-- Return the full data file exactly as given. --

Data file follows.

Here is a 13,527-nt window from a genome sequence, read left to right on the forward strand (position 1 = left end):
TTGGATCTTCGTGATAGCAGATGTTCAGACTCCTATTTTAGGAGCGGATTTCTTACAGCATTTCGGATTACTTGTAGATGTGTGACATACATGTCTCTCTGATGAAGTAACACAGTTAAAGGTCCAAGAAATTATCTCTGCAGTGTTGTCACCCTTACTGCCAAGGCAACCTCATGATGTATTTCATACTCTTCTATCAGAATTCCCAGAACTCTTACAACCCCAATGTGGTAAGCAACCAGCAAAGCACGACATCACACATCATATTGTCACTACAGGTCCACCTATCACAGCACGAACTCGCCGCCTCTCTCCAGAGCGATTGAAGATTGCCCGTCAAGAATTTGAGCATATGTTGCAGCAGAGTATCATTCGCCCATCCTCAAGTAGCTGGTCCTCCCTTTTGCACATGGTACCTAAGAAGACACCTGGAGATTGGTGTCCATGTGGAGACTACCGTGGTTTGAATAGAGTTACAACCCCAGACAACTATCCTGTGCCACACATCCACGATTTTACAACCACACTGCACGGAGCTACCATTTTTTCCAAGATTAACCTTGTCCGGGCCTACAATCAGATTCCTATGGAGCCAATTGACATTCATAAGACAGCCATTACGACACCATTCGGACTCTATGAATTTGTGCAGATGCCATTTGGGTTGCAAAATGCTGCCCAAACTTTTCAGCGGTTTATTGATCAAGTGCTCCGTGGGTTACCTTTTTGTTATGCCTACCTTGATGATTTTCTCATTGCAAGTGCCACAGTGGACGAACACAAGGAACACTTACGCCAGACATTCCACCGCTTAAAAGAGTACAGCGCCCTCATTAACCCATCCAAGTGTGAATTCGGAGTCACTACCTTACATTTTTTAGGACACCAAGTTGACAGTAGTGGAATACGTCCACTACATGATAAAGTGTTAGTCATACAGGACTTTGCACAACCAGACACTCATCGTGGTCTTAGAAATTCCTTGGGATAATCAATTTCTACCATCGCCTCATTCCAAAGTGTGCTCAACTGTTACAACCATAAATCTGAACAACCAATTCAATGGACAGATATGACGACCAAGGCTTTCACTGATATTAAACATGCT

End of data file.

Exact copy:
Here is a 13,527-nt window from a genome sequence, read left to right on the forward strand (position 1 = left end):
TTGGATCTTCGTGATAGCAGATGTTCAGACTCCTATTTTAGGAGCGGATTTCTTACAGCATTTCGGATTACTTGTAGATGTGTGACATACATGTCTCTCTGATGAAGTAACACAGTTAAAGGTCCAAGAAATTATCTCTGCAGTGTTGTCACCCTTACTGCCAAGGCAACCTCATGATGTATTTCATACTCTTCTATCAGAATTCCCAGAACTCTTACAACCCCAATGTGGTAAGCAACCAGCAAAGCACGACATCACACATCATATTGTCACTACAGGTCCACCTATCACAGCACGAACTCGCCGCCTCTCTCCAGAGCGATTGAAGATTGCCCGTCAAGAATTTGAGCATATGTTGCAGCAGAGTATCATTCGCCCATCCTCAAGTAGCTGGTCCTCCCTTTTGCACATGGTACCTAAGAAGACACCTGGAGATTGGTGTCCATGTGGAGACTACCGTGGTTTGAATAGAGTTACAACCCCAGACAACTATCCTGTGCCACACATCCACGATTTTACAACCACACTGCACGGAGCTACCATTTTTTCCAAGATTAACCTTGTCCGGGCCTACAATCAGATTCCTATGGAGCCAATTGACATTCATAAGACAGCCATTACGACACCATTCGGACTCTATGAATTTGTGCAGATGCCATTTGGGTTGCAAAATGCTGCCCAAACTTTTCAGCGGTTTATTGATCAAGTGCTCCGTGGGTTACCTTTTTGTTATGCCTACCTTGATGATTTTCTCATTGCAAGTGCCACAGTGGACGAACACAAGGAACACTTACGCCAGACATTCCACCGCTTAAAAGAGTACAGCGCCCTCATTAACCCATCCAAGTGTGAATTCGGAGTCACTACCTTACATTTTTTAGGACACCAAGTTGACAGTAGTGGAATACGTCCACTACATGATAAAGTGTTAGTCATACAGGACTTTGCACAACCAGACACTCATCGTGGTCTTAGAAATTCCTTGGGATAATCAATTTCTACCATCGCCTCATTCCAAAGTGTGCTCAACTGTTACAACCATAAATCTGAACAACCAATTCAATGGACAGATATGACGACCAAGGCTTTCACTGATATTAAACATGCT